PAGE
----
Monday Musings: Low Alcohol Wines

Today’s Monday Musings is about low alcohol wines. The picture above is of bubbles. I am thinking of bubbles that have low alcohol such as Moscato. Today is #NationalMoscatoDay. A lot has been written of late of this trend towards wines with lower levels of alcohol, I’m just wondering if this is on your mind as well. I also have noticed since the pandemic that many people are feeling a need to cut their consumption which got out of control. I know I drank much more frequently than I had before the pandemic. I wonder if the same is true of you.

I don’t often look at the alcohol level of the wines I buy but I do notice for example the weight of the bottle or the color in the glass or the amount of oak on a wine as signs that maybe the alcohol is high. Sometimes those items have nothing to do with alcohol but often they do.

When I first started drinking Italian wines, most were coming it at 12% ABV or 12.5% ABV. Then it crept up in the 2000s until 13% ABV and 14% ABV were the norm. I know some California wines come in at 15% or even 16% ABV but I wonder will that change post pandemic. I am curious to hear what other people think.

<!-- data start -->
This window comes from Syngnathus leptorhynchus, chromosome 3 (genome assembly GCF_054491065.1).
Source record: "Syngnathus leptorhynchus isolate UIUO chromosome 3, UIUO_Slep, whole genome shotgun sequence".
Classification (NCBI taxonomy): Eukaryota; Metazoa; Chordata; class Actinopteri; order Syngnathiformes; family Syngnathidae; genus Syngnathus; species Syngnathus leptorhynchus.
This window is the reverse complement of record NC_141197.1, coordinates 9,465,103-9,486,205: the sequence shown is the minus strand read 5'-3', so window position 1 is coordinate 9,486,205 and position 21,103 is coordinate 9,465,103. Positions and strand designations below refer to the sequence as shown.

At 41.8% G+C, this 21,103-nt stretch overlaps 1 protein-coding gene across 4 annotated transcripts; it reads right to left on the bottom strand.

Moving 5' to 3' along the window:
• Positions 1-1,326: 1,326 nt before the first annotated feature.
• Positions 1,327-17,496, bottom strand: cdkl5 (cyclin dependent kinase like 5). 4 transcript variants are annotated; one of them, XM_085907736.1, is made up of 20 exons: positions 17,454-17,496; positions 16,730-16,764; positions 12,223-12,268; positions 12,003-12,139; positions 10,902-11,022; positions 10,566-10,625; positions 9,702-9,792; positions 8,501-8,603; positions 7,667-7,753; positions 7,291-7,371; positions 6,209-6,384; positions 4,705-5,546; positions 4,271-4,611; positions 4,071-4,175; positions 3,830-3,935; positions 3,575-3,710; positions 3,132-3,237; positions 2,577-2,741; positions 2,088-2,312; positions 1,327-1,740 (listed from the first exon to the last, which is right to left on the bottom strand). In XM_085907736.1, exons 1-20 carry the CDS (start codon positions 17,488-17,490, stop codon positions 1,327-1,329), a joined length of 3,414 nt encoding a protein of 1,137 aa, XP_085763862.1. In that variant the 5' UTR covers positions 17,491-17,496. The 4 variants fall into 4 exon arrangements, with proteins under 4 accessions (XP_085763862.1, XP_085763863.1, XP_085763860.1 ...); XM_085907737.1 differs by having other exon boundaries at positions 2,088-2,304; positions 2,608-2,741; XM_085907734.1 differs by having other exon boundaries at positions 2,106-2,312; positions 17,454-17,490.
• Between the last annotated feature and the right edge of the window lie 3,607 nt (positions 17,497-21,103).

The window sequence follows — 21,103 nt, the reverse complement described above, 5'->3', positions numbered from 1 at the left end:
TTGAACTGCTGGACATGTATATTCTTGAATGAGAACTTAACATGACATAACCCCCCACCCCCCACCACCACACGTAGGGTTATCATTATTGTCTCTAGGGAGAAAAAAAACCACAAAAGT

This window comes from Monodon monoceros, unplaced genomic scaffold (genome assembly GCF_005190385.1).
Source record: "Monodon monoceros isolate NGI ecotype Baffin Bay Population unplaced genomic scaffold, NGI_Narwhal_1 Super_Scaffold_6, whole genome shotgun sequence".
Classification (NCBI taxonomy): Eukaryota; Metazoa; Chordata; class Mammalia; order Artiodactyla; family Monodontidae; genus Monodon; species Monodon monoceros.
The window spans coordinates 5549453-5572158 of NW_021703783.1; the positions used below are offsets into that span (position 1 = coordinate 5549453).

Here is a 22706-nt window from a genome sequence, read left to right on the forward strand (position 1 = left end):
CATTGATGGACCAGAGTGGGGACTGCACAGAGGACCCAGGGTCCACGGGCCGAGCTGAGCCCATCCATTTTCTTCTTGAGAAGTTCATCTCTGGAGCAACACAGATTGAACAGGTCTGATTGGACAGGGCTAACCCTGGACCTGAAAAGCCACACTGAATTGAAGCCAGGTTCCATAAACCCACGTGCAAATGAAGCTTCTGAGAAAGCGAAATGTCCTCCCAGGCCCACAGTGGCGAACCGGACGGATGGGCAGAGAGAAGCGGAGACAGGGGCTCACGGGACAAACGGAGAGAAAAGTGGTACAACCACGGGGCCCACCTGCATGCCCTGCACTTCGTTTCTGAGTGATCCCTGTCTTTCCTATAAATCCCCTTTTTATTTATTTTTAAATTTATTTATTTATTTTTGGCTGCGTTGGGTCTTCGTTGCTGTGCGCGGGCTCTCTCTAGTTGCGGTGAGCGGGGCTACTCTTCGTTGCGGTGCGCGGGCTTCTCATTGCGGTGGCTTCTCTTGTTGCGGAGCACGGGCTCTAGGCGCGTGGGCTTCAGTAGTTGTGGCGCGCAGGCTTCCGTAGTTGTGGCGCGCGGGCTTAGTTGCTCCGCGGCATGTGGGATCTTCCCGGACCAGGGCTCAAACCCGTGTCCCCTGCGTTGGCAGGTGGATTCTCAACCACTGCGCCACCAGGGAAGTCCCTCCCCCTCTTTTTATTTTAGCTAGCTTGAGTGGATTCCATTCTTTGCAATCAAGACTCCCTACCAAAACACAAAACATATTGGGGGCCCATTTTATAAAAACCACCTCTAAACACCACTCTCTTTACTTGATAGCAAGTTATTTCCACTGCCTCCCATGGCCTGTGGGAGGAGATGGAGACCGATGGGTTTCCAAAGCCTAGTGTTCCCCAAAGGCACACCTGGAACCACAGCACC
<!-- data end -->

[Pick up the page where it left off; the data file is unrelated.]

And mostly I am wondering, will Moscato have a second heyday among all drinkers, even wine snobs. It has been a drink of choice for some years among novice consumers, young folks, and the Kosher crowd – think Bartenura, the blue bottle you have likely seen numerous times.

I personally think Moscato is quite underrated, delicate and floral, it can work so well with different foods. Asti DOCG and Moscato d’Asti DOC are two historic denominations from Piedmont that merit attention.

I have been making wine at home for about 16 years. I don’t make it every year but the best wine I ever made was Moscato. I bought the grapes which came in from Lodi, California and the wine was ready to drink the spring after harvest. It was the first step in my looking at Moscato in a different way.

Maybe give it another try and pair it with something new, you might be surprised.

Leave a Reply

Fill in your details below or click an icon to log in:

WordPress.com Logo

You are commenting using your WordPress.com account. Log Out /  Change )

Twitter picture

You are commenting using your Twitter account. Log Out /  Change )

Facebook photo

You are commenting using your Facebook account. Log Out /  Change )

Connecting to %s

This site uses Akismet to reduce spam. Learn how your comment data is processed.